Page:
Anchorage surprises the first-time visitor with its sprawling, modern metropolis and commercial center. People are reminded of their homes in the Lower 48 states with its large airport, multi-laned freeways, and skyscrapers.
This city, which is the state's largest, traces its roots back to 1915 when it was a tent camp for the railroad being built to link up the port of Seward on the Kenai Peninsula with the Interior. Several economic booms have contributed to its growth over the years. Nowadays, more than half the state's entire population resides here. The city was severely damaged by the 1964
Located on a bench-land 30 feet above high tide, Anchorage faces Cook Inlet; the Chugach Mountains form a backdrop. To the north, the city has a great view of the Talkeetna Mountains and the snow-capped Alaska Range.
The Knik and Turnagain arms are the two muddy branches of the inlet that surround the broad peninsula where the city lies. Southeast of the city, both the paved Seward Highway and the Alaska Railroad border the north shore of Turnagain Arm, which was aptly named by Captain Cook, who discovered it while looking for the Northwest Passage.
It's 48 miles to Portage, where the highway and railroad heads south onto the Kenai Peninsula. To the east, the Kenai Mountains hides the fact that this peninsula is linked to the Alaskan mainland by a strip of land hardly 10 miles wide.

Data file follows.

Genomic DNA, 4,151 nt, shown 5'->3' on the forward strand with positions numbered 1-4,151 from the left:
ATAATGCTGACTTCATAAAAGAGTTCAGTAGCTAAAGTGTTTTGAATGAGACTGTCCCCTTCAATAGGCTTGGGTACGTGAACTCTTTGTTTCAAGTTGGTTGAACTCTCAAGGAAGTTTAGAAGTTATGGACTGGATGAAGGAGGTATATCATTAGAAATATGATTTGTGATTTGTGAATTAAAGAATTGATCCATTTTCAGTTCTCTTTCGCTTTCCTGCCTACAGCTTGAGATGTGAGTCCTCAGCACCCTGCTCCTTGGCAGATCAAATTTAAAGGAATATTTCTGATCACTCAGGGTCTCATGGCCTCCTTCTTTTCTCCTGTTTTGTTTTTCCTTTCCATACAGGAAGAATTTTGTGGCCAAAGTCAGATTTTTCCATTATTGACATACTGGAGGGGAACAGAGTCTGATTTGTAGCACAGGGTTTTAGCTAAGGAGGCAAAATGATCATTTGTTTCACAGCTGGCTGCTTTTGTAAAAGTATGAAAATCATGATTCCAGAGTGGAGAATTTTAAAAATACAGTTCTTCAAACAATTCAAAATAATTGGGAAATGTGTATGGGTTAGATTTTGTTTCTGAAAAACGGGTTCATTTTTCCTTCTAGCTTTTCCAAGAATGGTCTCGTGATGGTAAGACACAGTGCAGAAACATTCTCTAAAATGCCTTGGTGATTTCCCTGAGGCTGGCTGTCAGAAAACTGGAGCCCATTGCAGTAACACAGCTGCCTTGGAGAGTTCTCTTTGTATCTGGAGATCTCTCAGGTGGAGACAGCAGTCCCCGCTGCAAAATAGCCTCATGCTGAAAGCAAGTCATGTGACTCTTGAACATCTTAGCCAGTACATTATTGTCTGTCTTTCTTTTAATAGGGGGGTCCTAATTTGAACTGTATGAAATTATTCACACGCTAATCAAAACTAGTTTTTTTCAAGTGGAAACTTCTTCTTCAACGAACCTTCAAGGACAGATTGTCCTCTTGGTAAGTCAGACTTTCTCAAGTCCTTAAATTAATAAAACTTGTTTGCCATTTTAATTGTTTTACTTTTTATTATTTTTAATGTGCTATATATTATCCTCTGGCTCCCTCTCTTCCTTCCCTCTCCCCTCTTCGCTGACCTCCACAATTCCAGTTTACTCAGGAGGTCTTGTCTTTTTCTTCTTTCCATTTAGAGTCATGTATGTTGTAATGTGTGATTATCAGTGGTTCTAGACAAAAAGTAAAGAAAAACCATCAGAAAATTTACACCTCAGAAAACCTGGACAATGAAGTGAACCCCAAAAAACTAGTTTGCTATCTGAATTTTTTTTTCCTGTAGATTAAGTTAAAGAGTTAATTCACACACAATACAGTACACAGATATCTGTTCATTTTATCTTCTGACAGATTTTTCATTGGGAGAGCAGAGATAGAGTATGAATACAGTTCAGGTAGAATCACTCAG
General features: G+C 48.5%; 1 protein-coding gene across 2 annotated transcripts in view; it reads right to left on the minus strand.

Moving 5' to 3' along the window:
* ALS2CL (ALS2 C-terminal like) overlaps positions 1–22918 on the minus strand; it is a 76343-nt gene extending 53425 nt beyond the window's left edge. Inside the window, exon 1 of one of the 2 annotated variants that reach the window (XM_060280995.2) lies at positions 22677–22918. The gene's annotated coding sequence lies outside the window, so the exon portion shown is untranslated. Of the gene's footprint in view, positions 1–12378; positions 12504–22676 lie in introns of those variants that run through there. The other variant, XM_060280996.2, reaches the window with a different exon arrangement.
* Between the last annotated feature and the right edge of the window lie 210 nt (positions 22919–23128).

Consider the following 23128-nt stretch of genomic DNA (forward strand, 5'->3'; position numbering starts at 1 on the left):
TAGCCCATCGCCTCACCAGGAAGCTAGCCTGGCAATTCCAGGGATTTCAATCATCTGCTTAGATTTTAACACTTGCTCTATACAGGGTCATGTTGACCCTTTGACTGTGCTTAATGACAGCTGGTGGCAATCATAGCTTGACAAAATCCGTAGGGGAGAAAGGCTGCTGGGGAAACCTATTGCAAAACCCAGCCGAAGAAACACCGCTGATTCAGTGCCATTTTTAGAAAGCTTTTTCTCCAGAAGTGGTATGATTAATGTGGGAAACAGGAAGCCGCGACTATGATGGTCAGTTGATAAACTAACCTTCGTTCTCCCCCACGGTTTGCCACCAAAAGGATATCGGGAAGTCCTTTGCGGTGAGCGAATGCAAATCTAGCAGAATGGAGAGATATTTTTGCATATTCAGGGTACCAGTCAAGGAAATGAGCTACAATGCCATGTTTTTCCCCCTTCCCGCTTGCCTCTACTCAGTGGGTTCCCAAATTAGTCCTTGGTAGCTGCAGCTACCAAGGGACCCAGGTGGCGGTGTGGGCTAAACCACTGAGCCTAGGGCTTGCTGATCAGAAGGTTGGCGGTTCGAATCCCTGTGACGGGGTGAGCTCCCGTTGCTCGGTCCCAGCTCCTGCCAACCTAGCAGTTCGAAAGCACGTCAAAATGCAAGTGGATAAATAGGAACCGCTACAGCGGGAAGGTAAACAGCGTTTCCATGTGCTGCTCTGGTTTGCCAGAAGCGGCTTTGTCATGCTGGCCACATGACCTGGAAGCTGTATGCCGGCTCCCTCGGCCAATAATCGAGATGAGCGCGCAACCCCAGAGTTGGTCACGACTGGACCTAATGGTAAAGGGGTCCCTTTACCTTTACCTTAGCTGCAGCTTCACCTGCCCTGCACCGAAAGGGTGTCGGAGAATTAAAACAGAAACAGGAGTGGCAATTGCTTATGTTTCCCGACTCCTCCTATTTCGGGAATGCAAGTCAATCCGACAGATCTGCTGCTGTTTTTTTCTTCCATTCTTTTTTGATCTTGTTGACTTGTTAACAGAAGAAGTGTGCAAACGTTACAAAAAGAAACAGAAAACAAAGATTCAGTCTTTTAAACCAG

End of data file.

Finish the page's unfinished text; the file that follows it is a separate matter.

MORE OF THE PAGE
Highways to the Interior begin in Anchorage. Just follow the George Parks Highway to Denali National Park and Preserve and to Fairbanks. The Glenn Highway extends eastward to join the scenic Richardson Highwayleading to Valdez. Enjoy a pleasurable 2-day loop via a combination land-water excursion on the Glenn, Richardson, and Seward highways with a boat trip between Valdez and Whittier.
How to Get There
Nicknamed the "Air Crossroads of the World," Anchorage is a jumping-off point to several other parts of the state. From here it's easy to get to the Panhandle, the Kenai Peninsula, the Arctic, the Alaska Peninsula, the Aleutian and Pribilof islands and Kodiak Island. Mt. McKinley and Fairbanks are just a short distance away by air.
International airlines use a separate terminal at the Anchorage airport, scheduled interstate air carriers reach the Lower 48, and a half-dozen inter-Alaska airlines, as well as several bush pilots, maintain headquarters here.
Anchorage is likewise the hub for the Alaska Railroad. Trains run everyday in summer (less often the rest of the year) from Anchorage to Whittier on Turnagain Arm, and from Anchorage north to Denali National Park and Fairbanks. Three-times-a-week passenger service connects Anchorage and Seward.
The climate in Anchorage nearly resembles the Rocky Mountains. Annual rainfall is just 14 inches; snowfall normally at 60 inches. Summers are quite pleasant.
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